The therapeutic efficacy of the Btk inhibitor, PF-06250112, in a passive model of NTN was also reported [29]. The model was induced by passive transfer of both a rabbit-derived anti-murine GBM antibody and a murine anti-rabbit antibody. Mice treated with PF-06250112 exhibited a dose-dependent decrease in proteinuria levels, but it did not affect the intensity of glomerular IgG and C3 deposition. This finding indicates that the Btk inhibitor, PF-06250112, showed similar effects to the Syk inhibitor, fostamatinib, in FcR-dependent glomerulonephritis.

3.3. IgA Nephropathy (IgAN)

IgAN is the most common type of glomerulonephritis that features granular mesangial IgA deposits. Glomerular deposition of circulating IgA immune-complexes is considered the primary pathogenic mechanism [38]. Deposited IgA immune complexes trapped by FcαRI on mesangial cells induced ITAM phosphorylation and Syk and Btk activation, elicited mesangial cell proliferation and proinflammatory and profibrogenic mediator release, and led to the progression of IgAN [39]. From immunohistochemical staining in IgAN clinical cases, both total and phospho-Syk were increased in glomeruli and glomerular tufts and crescents. Treatment with either the pharmacological Syk inhibitor, R406, or Syk siRNA reduced pathogenic IgA1-induced MCP-1, IL-6, IL-8, interferon- (IFN-)γ, IP-10, RANTES, and PDGF-BB production in human mesangial cells. In addition, cell proliferation was also inhibited [26]. Syk activation participates in the downstream signaling of IgAN and may serve as a therapeutic target. The role of Btk has not been explored in IgAN and thus the potential therapeutic efficacy of a Btk inhibitor requires an in vivo study for further investigation.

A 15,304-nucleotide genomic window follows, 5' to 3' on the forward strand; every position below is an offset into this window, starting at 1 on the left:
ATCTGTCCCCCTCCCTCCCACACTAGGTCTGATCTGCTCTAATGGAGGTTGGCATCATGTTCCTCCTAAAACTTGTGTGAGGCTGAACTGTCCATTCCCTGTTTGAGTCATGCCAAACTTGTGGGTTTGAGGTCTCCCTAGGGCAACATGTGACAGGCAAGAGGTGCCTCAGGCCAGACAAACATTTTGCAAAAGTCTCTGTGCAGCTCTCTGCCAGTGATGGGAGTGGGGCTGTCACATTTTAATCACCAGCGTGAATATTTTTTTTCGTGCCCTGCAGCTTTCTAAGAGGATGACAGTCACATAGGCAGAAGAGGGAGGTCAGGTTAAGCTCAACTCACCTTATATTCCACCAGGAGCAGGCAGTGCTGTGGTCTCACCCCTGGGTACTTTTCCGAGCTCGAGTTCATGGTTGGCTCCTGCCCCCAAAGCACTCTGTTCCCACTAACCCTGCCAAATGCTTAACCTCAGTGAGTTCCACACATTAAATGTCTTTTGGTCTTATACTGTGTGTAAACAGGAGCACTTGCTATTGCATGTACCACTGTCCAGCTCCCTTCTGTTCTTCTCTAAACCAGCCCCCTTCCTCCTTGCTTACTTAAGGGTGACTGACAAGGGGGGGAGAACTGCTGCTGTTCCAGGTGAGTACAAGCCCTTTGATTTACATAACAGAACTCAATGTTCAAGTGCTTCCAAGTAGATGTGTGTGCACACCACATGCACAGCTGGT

4. Summary and Conclusions